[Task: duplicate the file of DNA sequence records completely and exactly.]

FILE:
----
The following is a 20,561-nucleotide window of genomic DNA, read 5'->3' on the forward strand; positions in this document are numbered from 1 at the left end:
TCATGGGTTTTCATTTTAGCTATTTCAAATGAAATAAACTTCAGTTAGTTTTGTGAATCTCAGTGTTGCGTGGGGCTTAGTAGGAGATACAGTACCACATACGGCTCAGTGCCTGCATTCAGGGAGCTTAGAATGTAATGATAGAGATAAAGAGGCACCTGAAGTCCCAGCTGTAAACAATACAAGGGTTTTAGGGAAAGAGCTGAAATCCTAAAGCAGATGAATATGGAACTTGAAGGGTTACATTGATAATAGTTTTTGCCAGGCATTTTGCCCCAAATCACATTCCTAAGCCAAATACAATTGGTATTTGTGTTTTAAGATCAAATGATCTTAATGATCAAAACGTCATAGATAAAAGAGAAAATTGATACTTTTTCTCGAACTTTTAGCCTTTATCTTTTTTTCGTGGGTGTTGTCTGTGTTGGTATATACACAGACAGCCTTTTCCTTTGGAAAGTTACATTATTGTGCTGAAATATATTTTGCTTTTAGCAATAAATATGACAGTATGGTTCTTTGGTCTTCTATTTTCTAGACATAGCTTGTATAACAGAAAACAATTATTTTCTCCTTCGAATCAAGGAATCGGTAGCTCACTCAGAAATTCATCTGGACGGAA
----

The following is a 20,561-nucleotide window of genomic DNA, read 5'->3' on the forward strand; positions in this document are numbered from 1 at the left end:
TCATGGGTTTTCATTTTAGCTATTTCAAATGAAATAAACTTCAGTTAGTTTTGTGAATCTCAGTGTTGCGTGGGGCTTAGTAGGAGATACAGTACCACATACGGCTCAGTGCCTGCATTCAGGGAGCTTAGAATGTAATGATAGAGATAAAGAGGCACCTGAAGTCCCAGCTGTAAACAATACAAGGGTTTTAGGGAAAGAGCTGAAATCCTAAAGCAGATGAATATGGAACTTGAAGGGTTACATTGATAATAGTTTTTGCCAGGCATTTTGCCCCAAATCACATTCCTAAGCCAAATACAATTGGTATTTGTGTTTTAAGATCAAATGATCTTAATGATCAAAACGTCATAGATAAAAGAGAAAATTGATACTTTTTCTCGAACTTTTAGCCTTTATCTTTTTTTCGTGGGTGTTGTCTGTGTTGGTATATACACAGACAGCCTTTTCCTTTGGAAAGTTACATTATTGTGCTGAAATATATTTTGCTTTTAGCAATAAATATGACAGTATGGTTCTTTGGTCTTCTATTTTCTAGACATAGCTTGTATAACAGAAAACAATTATTTTCTCCTTCGAATCAAGGAATCGGTAGCTCACTCAGAAATTCATCTGGACGGAA